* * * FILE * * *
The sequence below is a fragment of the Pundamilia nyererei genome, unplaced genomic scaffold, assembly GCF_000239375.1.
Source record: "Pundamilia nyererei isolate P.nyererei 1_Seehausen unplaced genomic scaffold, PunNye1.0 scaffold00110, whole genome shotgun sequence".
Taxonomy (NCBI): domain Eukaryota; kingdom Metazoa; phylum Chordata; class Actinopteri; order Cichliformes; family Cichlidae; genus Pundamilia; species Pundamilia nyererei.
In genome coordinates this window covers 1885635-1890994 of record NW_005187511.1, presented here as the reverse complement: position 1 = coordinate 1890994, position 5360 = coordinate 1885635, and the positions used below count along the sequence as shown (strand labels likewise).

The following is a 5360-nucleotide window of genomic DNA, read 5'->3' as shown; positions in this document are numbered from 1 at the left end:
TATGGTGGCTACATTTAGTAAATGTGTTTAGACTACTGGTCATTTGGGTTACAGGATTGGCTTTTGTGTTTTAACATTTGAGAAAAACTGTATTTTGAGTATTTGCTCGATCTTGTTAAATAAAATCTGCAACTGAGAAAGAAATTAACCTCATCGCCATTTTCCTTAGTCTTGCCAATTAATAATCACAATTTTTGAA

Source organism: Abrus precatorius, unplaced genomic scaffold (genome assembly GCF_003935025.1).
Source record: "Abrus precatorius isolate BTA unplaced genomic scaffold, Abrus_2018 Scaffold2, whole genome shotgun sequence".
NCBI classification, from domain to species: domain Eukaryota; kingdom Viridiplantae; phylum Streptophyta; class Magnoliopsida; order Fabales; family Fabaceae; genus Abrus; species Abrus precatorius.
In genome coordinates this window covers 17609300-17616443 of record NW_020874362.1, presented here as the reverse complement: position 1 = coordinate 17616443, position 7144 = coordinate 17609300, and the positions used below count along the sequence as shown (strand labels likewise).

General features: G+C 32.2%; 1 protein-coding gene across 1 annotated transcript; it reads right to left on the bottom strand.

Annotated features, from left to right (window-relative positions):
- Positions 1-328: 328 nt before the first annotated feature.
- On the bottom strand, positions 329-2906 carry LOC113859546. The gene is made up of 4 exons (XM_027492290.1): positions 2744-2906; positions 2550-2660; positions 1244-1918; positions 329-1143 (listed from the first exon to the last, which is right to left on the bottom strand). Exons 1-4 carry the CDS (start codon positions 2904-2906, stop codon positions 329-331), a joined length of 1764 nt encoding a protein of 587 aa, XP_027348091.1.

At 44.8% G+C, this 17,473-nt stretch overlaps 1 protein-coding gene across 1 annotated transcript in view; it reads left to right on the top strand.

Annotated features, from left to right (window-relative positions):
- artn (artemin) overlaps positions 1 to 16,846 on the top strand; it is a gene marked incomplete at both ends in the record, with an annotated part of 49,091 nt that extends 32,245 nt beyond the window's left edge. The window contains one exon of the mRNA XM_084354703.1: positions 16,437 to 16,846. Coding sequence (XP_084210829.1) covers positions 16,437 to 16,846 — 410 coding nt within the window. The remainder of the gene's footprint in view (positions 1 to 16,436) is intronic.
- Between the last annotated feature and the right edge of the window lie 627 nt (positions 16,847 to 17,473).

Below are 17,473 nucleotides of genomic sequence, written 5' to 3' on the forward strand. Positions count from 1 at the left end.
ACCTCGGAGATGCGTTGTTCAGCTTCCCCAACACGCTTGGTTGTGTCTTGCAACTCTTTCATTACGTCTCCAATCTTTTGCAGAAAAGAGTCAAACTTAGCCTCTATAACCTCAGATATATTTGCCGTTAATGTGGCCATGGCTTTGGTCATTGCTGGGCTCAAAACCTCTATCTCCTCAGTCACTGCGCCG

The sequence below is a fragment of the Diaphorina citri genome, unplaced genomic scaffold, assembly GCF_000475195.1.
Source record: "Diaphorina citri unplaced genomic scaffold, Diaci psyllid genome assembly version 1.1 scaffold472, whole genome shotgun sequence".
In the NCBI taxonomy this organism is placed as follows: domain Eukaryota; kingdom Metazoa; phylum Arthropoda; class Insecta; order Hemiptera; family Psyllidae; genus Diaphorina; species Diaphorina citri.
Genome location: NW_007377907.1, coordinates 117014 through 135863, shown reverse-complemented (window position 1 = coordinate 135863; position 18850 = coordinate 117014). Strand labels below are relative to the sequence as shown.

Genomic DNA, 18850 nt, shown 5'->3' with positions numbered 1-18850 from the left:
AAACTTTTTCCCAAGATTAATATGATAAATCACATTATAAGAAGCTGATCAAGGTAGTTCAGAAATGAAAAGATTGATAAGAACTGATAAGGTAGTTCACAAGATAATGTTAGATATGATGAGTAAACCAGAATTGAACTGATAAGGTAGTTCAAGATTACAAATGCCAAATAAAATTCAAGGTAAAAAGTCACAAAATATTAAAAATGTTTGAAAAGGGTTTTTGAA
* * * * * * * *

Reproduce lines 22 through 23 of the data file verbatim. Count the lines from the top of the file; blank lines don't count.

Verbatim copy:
Source record: "Diaphorina citri unplaced genomic scaffold, Diaci psyllid genome assembly version 1.1 scaffold472, whole genome shotgun sequence".
In the NCBI taxonomy this organism is placed as follows: domain Eukaryota; kingdom Metazoa; phylum Arthropoda; class Insecta; order Hemiptera; family Psyllidae; genus Diaphorina; species Diaphorina citri.